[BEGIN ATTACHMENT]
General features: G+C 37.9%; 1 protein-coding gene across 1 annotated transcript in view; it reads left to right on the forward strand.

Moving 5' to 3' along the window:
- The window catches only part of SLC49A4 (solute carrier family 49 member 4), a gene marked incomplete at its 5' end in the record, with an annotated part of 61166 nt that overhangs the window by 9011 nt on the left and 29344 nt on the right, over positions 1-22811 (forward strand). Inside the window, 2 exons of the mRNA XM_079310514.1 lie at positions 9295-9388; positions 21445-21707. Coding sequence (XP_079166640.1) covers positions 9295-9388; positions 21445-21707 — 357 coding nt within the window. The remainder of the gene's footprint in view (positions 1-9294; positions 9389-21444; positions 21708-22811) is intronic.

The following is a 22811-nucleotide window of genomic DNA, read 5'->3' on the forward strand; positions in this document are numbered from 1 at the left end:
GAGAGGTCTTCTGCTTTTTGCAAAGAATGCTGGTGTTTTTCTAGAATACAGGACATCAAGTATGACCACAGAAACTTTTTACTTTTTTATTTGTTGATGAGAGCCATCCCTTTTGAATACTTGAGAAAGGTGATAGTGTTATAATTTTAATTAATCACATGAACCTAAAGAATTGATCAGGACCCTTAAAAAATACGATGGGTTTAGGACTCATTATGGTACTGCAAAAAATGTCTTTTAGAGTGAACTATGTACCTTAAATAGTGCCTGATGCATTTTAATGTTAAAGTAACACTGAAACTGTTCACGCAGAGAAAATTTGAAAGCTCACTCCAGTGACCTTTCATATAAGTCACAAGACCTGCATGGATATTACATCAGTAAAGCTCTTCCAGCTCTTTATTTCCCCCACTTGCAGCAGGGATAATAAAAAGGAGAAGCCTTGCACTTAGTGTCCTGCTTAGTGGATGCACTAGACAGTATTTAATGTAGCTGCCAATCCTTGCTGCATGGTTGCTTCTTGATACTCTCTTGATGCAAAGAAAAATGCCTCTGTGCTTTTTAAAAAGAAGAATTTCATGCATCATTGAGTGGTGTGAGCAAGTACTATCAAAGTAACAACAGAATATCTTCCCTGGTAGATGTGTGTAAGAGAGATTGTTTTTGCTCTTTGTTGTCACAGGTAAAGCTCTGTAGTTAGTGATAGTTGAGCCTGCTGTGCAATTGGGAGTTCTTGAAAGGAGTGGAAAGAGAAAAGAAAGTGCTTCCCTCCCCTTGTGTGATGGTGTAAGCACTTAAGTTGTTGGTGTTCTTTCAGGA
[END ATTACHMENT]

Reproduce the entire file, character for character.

General features: G+C 37.9%; 1 protein-coding gene across 1 annotated transcript in view; it reads left to right on the forward strand.

Moving 5' to 3' along the window:
- The window catches only part of SLC49A4 (solute carrier family 49 member 4), a gene marked incomplete at its 5' end in the record, with an annotated part of 61166 nt that overhangs the window by 9011 nt on the left and 29344 nt on the right, over positions 1-22811 (forward strand). Inside the window, 2 exons of the mRNA XM_079310514.1 lie at positions 9295-9388; positions 21445-21707. Coding sequence (XP_079166640.1) covers positions 9295-9388; positions 21445-21707 — 357 coding nt within the window. The remainder of the gene's footprint in view (positions 1-9294; positions 9389-21444; positions 21708-22811) is intronic.

The following is a 22811-nucleotide window of genomic DNA, read 5'->3' on the forward strand; positions in this document are numbered from 1 at the left end:
GAGAGGTCTTCTGCTTTTTGCAAAGAATGCTGGTGTTTTTCTAGAATACAGGACATCAAGTATGACCACAGAAACTTTTTACTTTTTTATTTGTTGATGAGAGCCATCCCTTTTGAATACTTGAGAAAGGTGATAGTGTTATAATTTTAATTAATCACATGAACCTAAAGAATTGATCAGGACCCTTAAAAAATACGATGGGTTTAGGACTCATTATGGTACTGCAAAAAATGTCTTTTAGAGTGAACTATGTACCTTAAATAGTGCCTGATGCATTTTAATGTTAAAGTAACACTGAAACTGTTCACGCAGAGAAAATTTGAAAGCTCACTCCAGTGACCTTTCATATAAGTCACAAGACCTGCATGGATATTACATCAGTAAAGCTCTTCCAGCTCTTTATTTCCCCCACTTGCAGCAGGGATAATAAAAAGGAGAAGCCTTGCACTTAGTGTCCTGCTTAGTGGATGCACTAGACAGTATTTAATGTAGCTGCCAATCCTTGCTGCATGGTTGCTTCTTGATACTCTCTTGATGCAAAGAAAAATGCCTCTGTGCTTTTTAAAAAGAAGAATTTCATGCATCATTGAGTGGTGTGAGCAAGTACTATCAAAGTAACAACAGAATATCTTCCCTGGTAGATGTGTGTAAGAGAGATTGTTTTTGCTCTTTGTTGTCACAGGTAAAGCTCTGTAGTTAGTGATAGTTGAGCCTGCTGTGCAATTGGGAGTTCTTGAAAGGAGTGGAAAGAGAAAAGAAAGTGCTTCCCTCCCCTTGTGTGATGGTGTAAGCACTTAAGTTGTTGGTGTTCTTTCAGGA